The balancing procedure according to the present invention comprises measuring the output power at an instability point while changing the gains of each of the power supplies until an optimum combination of gain values is found, to give maximum output power. At its simplest this may be done by iteration, i.e. by optimising one gain at a time, one gain after another, and repeating this until no more improvement can be made, at which stage maximum output power should have been achieved.
Clearly, when altering the gains, it is important that the resonator stays at the instability point. That is, the total lamp power has to remain constant. Therefore, if gain G1 is increased by one point for example, then gains G2 to G4 will be required to be reduced by 1/3 point each, keeping the total power input constant. If the total power input were not kept constant then, as a brief study of FIG. 6 will show, power output would increase with an increase (or decrease) in total power input, without improving stability.
One procedure for balancing and aligning the laser elements in a multi-element laser will now be described with reference to FIG. 5.
Referring to the Figure, the first step S1 is to measure an initial power curve, Pout v Pin, similar to that shown in FIG. 6. There are many standard ways of measuring the output power of a laser. Laser systems generally have a facility to read the power output directly. It may conveniently be done using the same computer as the computer 16 which controls the laser system, via a serial (RS 232) type interface. This may be a personal computer. Once the graph has been obtained, it is analysed (Step S2) to see if any power dips (D) are present. This may be done visually by an operator, or automatically, by a software routine for example. The software may use, e.g., differentiating routines to determine changes of slope and peaks or troughs in the graph. If no dips are found then the system is assumed to be balanced and, if necessary the power demand setting is calibrated (step S11) and the system is set for use.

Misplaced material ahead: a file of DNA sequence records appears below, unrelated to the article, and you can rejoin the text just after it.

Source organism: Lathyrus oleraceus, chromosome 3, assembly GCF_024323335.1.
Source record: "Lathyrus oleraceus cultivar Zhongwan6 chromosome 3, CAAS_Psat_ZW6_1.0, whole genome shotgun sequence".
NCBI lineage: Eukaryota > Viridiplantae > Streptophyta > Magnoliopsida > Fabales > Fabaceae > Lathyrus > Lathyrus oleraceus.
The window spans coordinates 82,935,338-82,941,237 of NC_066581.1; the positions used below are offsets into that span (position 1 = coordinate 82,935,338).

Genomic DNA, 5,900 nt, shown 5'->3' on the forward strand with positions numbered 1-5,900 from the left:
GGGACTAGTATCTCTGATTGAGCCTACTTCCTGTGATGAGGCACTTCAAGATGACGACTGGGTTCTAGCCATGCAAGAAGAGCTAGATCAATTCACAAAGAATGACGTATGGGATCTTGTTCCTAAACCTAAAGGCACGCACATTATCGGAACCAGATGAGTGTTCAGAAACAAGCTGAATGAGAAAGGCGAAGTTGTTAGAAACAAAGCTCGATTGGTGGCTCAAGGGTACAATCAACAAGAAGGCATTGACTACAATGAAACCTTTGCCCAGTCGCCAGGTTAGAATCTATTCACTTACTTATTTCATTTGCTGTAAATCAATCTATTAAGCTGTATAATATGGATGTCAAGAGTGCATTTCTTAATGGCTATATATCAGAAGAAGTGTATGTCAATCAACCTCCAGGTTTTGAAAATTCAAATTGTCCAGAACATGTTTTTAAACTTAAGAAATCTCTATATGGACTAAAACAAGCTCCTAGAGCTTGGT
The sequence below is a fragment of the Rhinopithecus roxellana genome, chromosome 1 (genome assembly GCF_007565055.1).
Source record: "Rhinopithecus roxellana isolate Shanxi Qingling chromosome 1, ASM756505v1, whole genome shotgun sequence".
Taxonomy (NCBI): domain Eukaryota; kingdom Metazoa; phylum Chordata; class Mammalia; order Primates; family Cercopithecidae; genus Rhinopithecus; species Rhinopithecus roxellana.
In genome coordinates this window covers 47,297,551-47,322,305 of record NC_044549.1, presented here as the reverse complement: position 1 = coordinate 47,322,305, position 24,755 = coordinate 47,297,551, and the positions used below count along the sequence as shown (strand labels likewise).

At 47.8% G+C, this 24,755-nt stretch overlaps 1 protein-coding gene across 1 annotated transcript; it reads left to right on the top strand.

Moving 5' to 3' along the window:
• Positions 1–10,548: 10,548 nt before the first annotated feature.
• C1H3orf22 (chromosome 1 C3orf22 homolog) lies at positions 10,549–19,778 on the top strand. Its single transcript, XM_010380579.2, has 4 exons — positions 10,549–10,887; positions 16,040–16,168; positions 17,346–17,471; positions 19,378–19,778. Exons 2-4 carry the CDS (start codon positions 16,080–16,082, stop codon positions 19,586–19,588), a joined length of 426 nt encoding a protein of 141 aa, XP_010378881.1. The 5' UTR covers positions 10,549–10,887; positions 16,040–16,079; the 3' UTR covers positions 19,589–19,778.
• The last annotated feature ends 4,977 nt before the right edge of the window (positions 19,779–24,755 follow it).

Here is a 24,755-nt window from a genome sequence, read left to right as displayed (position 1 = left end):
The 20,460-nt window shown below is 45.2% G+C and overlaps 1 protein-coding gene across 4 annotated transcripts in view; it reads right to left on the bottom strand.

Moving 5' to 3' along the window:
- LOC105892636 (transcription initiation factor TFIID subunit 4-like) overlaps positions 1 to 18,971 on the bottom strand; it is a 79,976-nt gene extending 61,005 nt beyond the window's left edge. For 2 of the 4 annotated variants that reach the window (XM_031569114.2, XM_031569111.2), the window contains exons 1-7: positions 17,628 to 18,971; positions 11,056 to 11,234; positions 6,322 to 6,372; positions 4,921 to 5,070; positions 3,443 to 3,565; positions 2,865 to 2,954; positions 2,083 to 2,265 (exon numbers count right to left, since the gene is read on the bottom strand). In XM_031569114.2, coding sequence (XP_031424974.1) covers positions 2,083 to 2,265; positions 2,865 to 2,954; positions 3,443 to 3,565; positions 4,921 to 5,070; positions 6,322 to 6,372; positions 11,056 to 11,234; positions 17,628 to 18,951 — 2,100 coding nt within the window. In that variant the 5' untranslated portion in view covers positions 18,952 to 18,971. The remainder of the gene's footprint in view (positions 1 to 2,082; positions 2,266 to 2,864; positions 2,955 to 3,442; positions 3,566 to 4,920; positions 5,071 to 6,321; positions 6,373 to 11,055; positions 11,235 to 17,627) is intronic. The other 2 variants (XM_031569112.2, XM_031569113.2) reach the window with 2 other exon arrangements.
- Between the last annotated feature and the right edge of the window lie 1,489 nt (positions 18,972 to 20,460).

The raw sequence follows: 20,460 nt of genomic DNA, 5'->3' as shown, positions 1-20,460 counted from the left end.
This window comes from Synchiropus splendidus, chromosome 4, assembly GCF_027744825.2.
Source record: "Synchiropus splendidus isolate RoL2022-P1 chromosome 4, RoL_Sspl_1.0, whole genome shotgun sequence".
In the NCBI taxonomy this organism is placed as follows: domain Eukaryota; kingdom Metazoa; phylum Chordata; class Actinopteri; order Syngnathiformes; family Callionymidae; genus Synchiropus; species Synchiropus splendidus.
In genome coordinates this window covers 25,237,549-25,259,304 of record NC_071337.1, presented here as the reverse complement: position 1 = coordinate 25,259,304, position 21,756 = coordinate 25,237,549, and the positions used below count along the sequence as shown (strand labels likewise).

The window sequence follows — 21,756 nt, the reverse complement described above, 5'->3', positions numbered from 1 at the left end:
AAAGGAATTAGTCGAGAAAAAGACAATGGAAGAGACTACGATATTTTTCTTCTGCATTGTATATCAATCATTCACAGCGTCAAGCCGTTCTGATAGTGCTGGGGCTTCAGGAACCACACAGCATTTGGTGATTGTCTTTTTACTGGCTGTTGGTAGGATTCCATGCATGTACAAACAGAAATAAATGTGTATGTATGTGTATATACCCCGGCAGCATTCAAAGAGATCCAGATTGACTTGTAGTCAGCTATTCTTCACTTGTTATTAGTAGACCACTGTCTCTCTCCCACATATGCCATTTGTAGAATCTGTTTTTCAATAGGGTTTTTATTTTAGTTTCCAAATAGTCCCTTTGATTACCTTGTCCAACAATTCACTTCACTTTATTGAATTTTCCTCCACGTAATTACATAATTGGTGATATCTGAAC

If one or more dips are found, then the system is run at a power input corresponding to the bottom of the deepest dip (step S3). This is because the resonator exhibits maximum alignment sensitivity at this point. The resonator mirrors 30, 32 can then be adjusted (in angle and/or spacing for example) to maximise the output power at this stage (Step S4). A graph such as that shown in FIG. 7 may be obtained after this alignment, by again measuring the power curve, Pout v Pin (Step S5).
The curve of FIG. 7 is then analysed to determine if it has any dips (Step S6). If not, then optimum output has been achieved and the system may be calibrated if necessary and used. If yes, then the system is run at the bottom of the (new) deepest dip D1 (Step S7). The resonator may then be balanced, by a technique described below for example (Step S8). A further power curve (FIG. 8) is obtained after balancing (Step S9). The user then verifies (Step S10) that there are no more dips (S10) in the curve. This is true in the resultant curve shown in FIG. 8, which shows experimentally obtained results from a Lumonics MW 2000 laser. Comparison of FIG. 8 with FIGS. 6 and 7, which are for the same laser before, respectively, aligning and balancing, illustrate the improvements in output power available by utilising the present invention.
If any further dips were present, then it may be necessary to repeat the balancing process, or to select another dip to operate the laser system at during balancing for example. If no further dips are present, and the power output is optimised it is only necessary to calibrate the power demand setting (Step S11), if necessary, before the laser is ready for use.